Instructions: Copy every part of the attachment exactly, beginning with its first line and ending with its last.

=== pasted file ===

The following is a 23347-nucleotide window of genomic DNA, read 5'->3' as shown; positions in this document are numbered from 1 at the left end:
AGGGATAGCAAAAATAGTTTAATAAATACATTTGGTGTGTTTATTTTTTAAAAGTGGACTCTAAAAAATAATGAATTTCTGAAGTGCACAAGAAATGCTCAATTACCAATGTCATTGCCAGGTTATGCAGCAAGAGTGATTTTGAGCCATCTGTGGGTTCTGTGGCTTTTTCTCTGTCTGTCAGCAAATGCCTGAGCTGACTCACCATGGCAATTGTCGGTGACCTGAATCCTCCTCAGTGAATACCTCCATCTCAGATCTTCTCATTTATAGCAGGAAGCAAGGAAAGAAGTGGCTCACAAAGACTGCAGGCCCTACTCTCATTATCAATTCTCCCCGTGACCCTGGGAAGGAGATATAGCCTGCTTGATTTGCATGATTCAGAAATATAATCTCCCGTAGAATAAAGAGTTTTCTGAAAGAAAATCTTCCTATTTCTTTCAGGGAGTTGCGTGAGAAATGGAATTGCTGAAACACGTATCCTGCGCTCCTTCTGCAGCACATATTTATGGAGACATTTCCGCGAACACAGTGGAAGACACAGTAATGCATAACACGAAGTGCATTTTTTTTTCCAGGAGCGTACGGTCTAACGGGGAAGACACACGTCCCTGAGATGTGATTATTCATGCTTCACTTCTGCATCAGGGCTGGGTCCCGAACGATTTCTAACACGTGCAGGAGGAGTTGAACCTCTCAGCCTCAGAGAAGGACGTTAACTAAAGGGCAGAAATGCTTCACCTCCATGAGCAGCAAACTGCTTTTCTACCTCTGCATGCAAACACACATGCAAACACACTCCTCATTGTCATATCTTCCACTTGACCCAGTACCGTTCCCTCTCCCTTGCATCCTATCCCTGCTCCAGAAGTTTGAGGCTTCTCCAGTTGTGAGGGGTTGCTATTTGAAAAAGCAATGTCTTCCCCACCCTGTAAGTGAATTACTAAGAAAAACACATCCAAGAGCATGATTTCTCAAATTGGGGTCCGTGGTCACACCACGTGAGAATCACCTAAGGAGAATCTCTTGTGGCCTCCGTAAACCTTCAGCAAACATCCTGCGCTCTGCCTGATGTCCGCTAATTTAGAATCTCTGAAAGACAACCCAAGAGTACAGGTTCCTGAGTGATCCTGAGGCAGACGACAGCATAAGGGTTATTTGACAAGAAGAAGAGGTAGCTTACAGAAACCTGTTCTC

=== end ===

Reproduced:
The following is a 23347-nucleotide window of genomic DNA, read 5'->3' as shown; positions in this document are numbered from 1 at the left end:
AGGGATAGCAAAAATAGTTTAATAAATACATTTGGTGTGTTTATTTTTTAAAAGTGGACTCTAAAAAATAATGAATTTCTGAAGTGCACAAGAAATGCTCAATTACCAATGTCATTGCCAGGTTATGCAGCAAGAGTGATTTTGAGCCATCTGTGGGTTCTGTGGCTTTTTCTCTGTCTGTCAGCAAATGCCTGAGCTGACTCACCATGGCAATTGTCGGTGACCTGAATCCTCCTCAGTGAATACCTCCATCTCAGATCTTCTCATTTATAGCAGGAAGCAAGGAAAGAAGTGGCTCACAAAGACTGCAGGCCCTACTCTCATTATCAATTCTCCCCGTGACCCTGGGAAGGAGATATAGCCTGCTTGATTTGCATGATTCAGAAATATAATCTCCCGTAGAATAAAGAGTTTTCTGAAAGAAAATCTTCCTATTTCTTTCAGGGAGTTGCGTGAGAAATGGAATTGCTGAAACACGTATCCTGCGCTCCTTCTGCAGCACATATTTATGGAGACATTTCCGCGAACACAGTGGAAGACACAGTAATGCATAACACGAAGTGCATTTTTTTTTCCAGGAGCGTACGGTCTAACGGGGAAGACACACGTCCCTGAGATGTGATTATTCATGCTTCACTTCTGCATCAGGGCTGGGTCCCGAACGATTTCTAACACGTGCAGGAGGAGTTGAACCTCTCAGCCTCAGAGAAGGACGTTAACTAAAGGGCAGAAATGCTTCACCTCCATGAGCAGCAAACTGCTTTTCTACCTCTGCATGCAAACACACATGCAAACACACTCCTCATTGTCATATCTTCCACTTGACCCAGTACCGTTCCCTCTCCCTTGCATCCTATCCCTGCTCCAGAAGTTTGAGGCTTCTCCAGTTGTGAGGGGTTGCTATTTGAAAAAGCAATGTCTTCCCCACCCTGTAAGTGAATTACTAAGAAAAACACATCCAAGAGCATGATTTCTCAAATTGGGGTCCGTGGTCACACCACGTGAGAATCACCTAAGGAGAATCTCTTGTGGCCTCCGTAAACCTTCAGCAAACATCCTGCGCTCTGCCTGATGTCCGCTAATTTAGAATCTCTGAAAGACAACCCAAGAGTACAGGTTCCTGAGTGATCCTGAGGCAGACGACAGCATAAGGGTTATTTGACAAGAAGAAGAGGTAGCTTACAGAAACCTGTTCTC